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      Do low-grade and low-volume prostate cancers bear the hallmarks of malignancy?

      The Lancet Oncology

      Cell Communication, Humans, Laser Capture Microdissection, Male, Neoplasm Grading, Neoplasm Invasiveness, Neoplasm Metastasis, Neovascularization, Pathologic, Tumor Microenvironment, Prostatic Neoplasms, classification, diagnosis, metabolism, pathology, Signal Transduction, Apoptosis

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          Abstract

          Prostate cancer is generally multifocal and consists of a dominant focus-measured by tumour volume and deemed the index lesion-and one or more separate, secondary tumour foci of smaller volume. Much laboratory and clinical evidence has shown that we need to rethink how we regard low-grade and low-volume prostate lesions. In this Personal View, we discuss why small, low-grade Gleason pattern prostate lesions, which are currently designated as prostate cancer, could be regarded as non-malignant. These lesions either do not meet the criteria of the hallmarks of cancer or robust evidence that they do so is absent, by contrast with large lesions with a high Gleason grade, which seem to cause most metastatic disease. Copyright © 2012 Elsevier Ltd. All rights reserved.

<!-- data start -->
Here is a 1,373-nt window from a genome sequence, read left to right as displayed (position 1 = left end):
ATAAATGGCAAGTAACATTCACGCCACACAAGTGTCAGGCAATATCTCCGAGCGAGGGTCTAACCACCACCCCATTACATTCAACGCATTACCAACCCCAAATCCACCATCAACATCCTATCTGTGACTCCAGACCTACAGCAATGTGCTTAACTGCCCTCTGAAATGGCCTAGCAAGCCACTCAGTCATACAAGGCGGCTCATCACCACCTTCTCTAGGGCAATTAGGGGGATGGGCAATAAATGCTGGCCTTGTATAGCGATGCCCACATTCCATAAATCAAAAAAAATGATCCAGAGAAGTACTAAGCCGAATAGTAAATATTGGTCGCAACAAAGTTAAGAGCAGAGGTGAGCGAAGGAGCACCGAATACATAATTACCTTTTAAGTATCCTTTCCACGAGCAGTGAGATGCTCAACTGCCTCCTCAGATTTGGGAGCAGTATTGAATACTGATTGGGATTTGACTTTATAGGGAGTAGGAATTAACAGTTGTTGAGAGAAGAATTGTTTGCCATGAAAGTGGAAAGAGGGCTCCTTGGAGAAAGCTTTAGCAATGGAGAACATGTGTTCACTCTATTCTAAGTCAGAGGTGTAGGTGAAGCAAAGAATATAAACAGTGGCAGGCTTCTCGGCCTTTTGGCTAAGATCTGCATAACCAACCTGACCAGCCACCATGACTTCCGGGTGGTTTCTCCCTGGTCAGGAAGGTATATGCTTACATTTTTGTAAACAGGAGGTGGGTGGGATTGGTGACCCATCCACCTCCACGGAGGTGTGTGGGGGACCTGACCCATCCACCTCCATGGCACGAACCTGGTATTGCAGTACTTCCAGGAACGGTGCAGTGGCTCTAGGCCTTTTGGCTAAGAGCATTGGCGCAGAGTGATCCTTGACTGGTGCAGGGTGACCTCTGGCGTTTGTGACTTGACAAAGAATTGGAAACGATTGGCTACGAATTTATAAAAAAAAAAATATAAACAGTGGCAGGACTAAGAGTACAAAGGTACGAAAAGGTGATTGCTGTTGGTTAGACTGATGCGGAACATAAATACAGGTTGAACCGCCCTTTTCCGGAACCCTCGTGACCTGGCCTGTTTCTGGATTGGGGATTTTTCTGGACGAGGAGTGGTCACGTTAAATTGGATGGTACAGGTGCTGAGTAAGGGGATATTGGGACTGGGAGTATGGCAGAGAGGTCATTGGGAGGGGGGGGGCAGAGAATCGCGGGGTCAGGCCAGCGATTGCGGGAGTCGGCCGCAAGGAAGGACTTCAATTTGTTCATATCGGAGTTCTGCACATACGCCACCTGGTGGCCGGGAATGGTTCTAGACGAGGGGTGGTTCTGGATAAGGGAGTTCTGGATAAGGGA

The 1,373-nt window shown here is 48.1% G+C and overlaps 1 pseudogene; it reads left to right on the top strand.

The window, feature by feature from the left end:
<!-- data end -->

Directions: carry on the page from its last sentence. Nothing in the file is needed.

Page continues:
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          23117005
          10.1016/S1470-2045(12)70388-1

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